An explanation for the negative effect of elevated temperature at early ages on the late-age strength of concrete
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Elevated curing temperature at early ages usually has a negative effect on the late-age strength of concrete. This article aims to study the mechanism of this phenomenon. The results show that elevated curing temperature at early ages has a negative effect on the late-age strength of hardened cement paste, but it has a greater negative effect on the late-age strength of cement mortar. After elevated temperature curing at early ages, the late hydration of cement is hindered, but the late reaction of fly ash is not influenced. Owing to the continuous reaction of fly ash, the late-age pore structure of cement–fly ash paste under elevated curing temperature is finer than that under standard curing temperature, and the late-age strength of cement–fly ash paste under elevated curing temperature is higher. However, the late-age strength of cement–fly ash mortar under elevated curing temperature is lower. Apparently, there are differences between the effects of elevated curing temperature on hardened paste and mortar. It is the deterioration of transition zone between hardened paste and aggregate that makes the negative effect of elevated curing temperature on the mortar (or concrete) be greater than the hardened paste. As the water-to-binder ratio decreases, the negative effect of elevated curing temperature on the transition zone tends to be less.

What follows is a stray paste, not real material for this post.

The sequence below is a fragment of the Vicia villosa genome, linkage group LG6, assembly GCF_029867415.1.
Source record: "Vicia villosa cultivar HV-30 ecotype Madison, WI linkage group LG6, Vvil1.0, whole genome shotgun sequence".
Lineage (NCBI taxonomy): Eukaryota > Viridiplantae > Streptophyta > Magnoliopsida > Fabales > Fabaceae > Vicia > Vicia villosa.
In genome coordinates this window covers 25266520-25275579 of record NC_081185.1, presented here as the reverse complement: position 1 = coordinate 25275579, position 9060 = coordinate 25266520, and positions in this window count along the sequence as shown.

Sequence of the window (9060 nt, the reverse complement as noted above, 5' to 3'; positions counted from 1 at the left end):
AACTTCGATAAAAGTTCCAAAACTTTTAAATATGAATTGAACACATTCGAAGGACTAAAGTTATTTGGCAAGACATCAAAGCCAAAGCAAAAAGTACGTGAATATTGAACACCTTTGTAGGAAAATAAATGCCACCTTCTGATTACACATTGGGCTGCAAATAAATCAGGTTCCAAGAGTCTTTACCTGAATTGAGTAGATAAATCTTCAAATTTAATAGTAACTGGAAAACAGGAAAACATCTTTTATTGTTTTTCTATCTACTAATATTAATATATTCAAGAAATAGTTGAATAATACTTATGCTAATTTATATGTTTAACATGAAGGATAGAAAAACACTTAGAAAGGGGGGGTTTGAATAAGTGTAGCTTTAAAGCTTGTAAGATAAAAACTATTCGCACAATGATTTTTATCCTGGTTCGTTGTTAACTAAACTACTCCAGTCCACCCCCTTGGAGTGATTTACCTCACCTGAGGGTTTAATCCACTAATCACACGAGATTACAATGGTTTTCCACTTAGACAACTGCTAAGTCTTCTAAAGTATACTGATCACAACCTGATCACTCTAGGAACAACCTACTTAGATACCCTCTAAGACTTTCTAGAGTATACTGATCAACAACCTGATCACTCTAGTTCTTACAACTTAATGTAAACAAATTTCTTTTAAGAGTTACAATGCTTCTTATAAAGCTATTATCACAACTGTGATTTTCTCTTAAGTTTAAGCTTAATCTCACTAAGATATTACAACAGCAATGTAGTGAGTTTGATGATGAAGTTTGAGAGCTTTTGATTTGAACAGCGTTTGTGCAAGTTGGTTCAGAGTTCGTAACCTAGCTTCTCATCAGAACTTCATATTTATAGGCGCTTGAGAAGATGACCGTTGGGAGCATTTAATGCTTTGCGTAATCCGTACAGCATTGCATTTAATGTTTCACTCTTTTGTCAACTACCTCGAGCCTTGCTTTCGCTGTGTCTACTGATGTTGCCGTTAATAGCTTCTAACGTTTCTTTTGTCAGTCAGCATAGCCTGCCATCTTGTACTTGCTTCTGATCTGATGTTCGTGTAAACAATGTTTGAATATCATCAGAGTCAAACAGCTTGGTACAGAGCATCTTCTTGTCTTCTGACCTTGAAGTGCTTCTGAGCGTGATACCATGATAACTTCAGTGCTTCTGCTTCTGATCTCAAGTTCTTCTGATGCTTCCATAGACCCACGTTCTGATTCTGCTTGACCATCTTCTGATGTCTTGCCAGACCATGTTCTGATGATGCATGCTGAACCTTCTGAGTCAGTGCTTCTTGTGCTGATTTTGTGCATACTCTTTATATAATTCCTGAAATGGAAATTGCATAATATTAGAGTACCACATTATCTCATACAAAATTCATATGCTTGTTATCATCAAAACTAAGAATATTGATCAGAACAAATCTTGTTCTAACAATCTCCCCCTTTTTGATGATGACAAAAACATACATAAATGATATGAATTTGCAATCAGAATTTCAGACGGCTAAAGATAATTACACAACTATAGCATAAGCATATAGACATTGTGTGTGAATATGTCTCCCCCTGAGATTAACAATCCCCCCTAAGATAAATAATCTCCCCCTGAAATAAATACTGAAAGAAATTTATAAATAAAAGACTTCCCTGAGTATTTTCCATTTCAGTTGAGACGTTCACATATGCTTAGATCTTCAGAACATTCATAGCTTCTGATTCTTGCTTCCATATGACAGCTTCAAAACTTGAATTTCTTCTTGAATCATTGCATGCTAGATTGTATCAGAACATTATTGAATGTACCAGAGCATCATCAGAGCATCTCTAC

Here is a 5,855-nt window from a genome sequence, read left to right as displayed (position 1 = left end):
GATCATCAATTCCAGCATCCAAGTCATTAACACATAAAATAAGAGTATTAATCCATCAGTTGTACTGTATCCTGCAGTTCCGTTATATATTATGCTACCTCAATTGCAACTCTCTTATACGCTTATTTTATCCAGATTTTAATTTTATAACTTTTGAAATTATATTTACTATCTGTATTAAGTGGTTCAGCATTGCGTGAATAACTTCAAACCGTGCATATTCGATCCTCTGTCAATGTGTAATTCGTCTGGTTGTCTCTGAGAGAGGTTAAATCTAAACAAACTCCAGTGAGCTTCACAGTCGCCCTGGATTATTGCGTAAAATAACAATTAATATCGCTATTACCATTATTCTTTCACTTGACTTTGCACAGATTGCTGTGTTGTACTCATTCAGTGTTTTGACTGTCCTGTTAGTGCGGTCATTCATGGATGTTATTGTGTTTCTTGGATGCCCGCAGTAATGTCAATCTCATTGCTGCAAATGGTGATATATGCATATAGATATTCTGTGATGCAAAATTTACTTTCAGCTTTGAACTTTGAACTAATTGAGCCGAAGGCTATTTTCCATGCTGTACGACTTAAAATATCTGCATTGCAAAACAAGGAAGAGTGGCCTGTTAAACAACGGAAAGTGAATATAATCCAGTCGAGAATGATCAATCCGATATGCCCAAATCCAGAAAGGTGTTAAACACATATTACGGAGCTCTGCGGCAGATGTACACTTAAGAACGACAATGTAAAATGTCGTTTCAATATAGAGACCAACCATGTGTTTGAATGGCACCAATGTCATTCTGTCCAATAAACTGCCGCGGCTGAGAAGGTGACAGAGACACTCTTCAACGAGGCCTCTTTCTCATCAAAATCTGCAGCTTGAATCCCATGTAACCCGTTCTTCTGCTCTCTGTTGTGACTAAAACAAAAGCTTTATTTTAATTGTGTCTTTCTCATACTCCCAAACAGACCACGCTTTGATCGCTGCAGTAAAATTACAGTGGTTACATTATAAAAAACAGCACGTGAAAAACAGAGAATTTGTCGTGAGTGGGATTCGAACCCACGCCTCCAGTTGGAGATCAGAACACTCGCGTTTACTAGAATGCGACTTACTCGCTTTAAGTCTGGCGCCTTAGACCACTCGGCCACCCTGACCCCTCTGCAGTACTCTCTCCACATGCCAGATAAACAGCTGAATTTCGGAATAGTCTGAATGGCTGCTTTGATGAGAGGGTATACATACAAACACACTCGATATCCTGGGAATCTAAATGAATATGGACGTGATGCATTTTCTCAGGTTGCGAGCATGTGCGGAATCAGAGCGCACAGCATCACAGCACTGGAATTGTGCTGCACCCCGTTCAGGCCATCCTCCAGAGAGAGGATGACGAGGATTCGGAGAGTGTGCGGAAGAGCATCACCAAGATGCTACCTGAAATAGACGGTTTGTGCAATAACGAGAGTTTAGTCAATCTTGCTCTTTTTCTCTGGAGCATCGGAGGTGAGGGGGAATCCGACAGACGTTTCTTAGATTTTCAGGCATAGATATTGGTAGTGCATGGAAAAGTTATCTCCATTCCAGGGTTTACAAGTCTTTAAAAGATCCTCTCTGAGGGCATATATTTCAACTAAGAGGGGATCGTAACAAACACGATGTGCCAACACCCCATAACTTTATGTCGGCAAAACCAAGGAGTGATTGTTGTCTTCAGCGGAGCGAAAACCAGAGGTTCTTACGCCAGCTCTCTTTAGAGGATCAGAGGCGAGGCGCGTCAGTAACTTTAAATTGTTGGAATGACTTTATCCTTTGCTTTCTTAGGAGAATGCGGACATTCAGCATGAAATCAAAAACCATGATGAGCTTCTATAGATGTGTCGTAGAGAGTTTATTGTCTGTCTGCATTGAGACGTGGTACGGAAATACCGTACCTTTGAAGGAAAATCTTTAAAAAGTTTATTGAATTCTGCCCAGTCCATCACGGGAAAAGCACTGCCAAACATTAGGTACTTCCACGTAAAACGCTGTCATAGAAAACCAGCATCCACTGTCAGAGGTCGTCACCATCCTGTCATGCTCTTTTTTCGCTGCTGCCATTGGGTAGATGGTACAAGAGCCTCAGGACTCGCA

KeywordsCompressive Strength Hydration Product Pozzolanic Reaction Hardened Cement Hydration Degree
Authors would like to acknowledge National Basic Research Program of China Grant (No. 2009CB623106) and Beijing Natural Science Foundation (No. 8100001).
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